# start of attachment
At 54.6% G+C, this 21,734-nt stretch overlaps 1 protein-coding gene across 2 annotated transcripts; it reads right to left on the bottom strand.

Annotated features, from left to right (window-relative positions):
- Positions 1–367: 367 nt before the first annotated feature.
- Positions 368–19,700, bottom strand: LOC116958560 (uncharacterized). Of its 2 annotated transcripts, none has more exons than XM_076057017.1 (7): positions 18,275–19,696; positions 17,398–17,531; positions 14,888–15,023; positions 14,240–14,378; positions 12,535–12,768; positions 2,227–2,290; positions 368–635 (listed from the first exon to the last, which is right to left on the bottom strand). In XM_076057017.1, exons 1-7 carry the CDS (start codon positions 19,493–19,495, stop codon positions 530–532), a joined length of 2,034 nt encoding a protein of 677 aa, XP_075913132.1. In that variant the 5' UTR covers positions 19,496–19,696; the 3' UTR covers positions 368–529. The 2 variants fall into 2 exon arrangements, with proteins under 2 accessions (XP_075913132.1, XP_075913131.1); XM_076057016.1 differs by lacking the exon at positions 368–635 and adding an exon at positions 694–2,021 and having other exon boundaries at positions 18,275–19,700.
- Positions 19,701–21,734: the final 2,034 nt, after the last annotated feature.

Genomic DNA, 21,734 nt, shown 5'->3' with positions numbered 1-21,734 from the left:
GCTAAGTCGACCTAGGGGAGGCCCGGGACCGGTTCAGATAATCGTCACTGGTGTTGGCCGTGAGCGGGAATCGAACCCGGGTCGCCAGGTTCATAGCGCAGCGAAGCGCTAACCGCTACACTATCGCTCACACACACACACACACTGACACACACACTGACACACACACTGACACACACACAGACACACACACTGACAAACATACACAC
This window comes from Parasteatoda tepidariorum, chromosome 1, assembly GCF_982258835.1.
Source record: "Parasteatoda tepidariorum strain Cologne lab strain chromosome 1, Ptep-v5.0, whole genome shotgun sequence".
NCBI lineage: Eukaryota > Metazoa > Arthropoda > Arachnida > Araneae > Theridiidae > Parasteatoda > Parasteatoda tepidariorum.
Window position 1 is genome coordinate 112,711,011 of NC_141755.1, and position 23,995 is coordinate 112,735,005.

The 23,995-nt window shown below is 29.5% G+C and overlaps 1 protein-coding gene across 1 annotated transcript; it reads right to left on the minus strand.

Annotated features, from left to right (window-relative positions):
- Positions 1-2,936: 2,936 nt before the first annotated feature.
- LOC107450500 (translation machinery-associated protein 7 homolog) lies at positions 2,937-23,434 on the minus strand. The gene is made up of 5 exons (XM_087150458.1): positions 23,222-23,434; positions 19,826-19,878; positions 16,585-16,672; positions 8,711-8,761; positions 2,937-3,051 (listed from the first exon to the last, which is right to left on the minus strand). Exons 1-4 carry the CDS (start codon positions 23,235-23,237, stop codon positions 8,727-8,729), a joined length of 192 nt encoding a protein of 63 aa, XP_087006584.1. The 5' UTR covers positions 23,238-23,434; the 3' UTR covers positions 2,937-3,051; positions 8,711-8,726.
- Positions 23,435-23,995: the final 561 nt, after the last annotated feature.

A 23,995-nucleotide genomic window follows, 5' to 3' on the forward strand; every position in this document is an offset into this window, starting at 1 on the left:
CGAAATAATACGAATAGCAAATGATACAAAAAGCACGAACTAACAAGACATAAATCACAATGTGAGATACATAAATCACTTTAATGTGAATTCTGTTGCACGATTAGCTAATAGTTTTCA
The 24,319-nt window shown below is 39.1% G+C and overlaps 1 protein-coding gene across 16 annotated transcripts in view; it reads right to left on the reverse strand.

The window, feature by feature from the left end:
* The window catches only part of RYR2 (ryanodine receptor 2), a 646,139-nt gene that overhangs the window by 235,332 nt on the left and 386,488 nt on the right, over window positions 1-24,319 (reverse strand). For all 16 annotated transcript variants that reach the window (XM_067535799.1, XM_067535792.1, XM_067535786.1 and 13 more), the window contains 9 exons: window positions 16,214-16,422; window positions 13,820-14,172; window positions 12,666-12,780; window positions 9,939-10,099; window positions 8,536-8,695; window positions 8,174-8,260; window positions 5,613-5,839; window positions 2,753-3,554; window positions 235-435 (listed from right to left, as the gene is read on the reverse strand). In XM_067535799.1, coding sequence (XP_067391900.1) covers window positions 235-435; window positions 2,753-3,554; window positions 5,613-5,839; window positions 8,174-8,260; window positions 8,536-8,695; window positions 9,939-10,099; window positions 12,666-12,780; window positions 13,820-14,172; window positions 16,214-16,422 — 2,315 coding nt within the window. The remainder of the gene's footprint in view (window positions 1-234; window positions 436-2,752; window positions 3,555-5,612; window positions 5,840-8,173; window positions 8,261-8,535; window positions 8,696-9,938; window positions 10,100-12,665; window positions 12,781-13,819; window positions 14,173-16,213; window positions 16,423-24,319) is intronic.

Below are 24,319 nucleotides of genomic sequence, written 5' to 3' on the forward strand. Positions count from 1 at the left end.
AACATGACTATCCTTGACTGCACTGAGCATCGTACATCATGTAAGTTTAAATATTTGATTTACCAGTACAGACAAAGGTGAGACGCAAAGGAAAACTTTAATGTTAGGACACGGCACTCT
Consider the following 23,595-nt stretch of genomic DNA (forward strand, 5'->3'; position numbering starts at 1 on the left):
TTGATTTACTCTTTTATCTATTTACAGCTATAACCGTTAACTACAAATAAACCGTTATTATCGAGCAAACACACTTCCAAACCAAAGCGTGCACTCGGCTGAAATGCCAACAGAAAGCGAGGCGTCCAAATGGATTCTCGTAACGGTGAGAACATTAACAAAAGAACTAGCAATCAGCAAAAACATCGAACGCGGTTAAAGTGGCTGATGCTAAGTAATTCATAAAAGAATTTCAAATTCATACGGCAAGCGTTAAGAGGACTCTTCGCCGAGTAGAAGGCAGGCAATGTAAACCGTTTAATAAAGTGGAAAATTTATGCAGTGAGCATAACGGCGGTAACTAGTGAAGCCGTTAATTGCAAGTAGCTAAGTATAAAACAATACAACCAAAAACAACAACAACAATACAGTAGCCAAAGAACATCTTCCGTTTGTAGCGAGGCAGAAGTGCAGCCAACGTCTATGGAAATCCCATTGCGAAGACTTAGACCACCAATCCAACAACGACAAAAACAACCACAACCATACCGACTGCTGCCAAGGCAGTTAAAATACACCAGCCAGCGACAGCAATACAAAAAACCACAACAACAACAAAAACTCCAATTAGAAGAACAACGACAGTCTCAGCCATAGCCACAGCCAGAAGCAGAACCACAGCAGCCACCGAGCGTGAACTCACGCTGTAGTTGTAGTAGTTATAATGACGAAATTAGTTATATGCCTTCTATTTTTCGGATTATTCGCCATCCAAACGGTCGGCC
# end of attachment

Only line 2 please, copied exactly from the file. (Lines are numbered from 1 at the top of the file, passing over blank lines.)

Annotated features, from left to right (window-relative positions):